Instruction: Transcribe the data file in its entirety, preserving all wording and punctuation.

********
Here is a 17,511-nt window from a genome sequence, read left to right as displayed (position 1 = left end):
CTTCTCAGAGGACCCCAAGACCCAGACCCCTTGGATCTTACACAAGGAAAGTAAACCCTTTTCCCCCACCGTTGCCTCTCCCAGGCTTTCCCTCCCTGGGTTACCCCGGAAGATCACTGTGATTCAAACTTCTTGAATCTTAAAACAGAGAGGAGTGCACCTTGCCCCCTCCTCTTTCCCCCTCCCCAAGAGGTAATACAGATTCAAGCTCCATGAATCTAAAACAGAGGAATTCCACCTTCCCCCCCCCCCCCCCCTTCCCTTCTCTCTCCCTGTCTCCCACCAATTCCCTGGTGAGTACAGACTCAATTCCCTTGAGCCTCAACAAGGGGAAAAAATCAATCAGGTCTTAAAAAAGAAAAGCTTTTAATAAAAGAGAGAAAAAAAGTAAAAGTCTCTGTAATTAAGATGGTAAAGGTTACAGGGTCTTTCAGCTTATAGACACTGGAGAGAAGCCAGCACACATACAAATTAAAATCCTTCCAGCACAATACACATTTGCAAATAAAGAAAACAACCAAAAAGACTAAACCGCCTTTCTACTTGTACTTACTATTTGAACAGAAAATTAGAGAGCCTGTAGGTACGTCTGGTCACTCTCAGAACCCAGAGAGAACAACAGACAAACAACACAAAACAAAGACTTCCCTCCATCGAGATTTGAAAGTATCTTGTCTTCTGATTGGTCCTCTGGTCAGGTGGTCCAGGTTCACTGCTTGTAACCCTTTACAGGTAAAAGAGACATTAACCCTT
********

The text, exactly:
Here is a 17,511-nt window from a genome sequence, read left to right as displayed (position 1 = left end):
CTTCTCAGAGGACCCCAAGACCCAGACCCCTTGGATCTTACACAAGGAAAGTAAACCCTTTTCCCCCACCGTTGCCTCTCCCAGGCTTTCCCTCCCTGGGTTACCCCGGAAGATCACTGTGATTCAAACTTCTTGAATCTTAAAACAGAGAGGAGTGCACCTTGCCCCCTCCTCTTTCCCCCTCCCCAAGAGGTAATACAGATTCAAGCTCCATGAATCTAAAACAGAGGAATTCCACCTTCCCCCCCCCCCCCCCCTTCCCTTCTCTCTCCCTGTCTCCCACCAATTCCCTGGTGAGTACAGACTCAATTCCCTTGAGCCTCAACAAGGGGAAAAAATCAATCAGGTCTTAAAAAAGAAAAGCTTTTAATAAAAGAGAGAAAAAAAGTAAAAGTCTCTGTAATTAAGATGGTAAAGGTTACAGGGTCTTTCAGCTTATAGACACTGGAGAGAAGCCAGCACACATACAAATTAAAATCCTTCCAGCACAATACACATTTGCAAATAAAGAAAACAACCAAAAAGACTAAACCGCCTTTCTACTTGTACTTACTATTTGAACAGAAAATTAGAGAGCCTGTAGGTACGTCTGGTCACTCTCAGAACCCAGAGAGAACAACAGACAAACAACACAAAACAAAGACTTCCCTCCATCGAGATTTGAAAGTATCTTGTCTTCTGATTGGTCCTCTGGTCAGGTGGTCCAGGTTCACTGCTTGTAACCCTTTACAGGTAAAAGAGACATTAACCCTT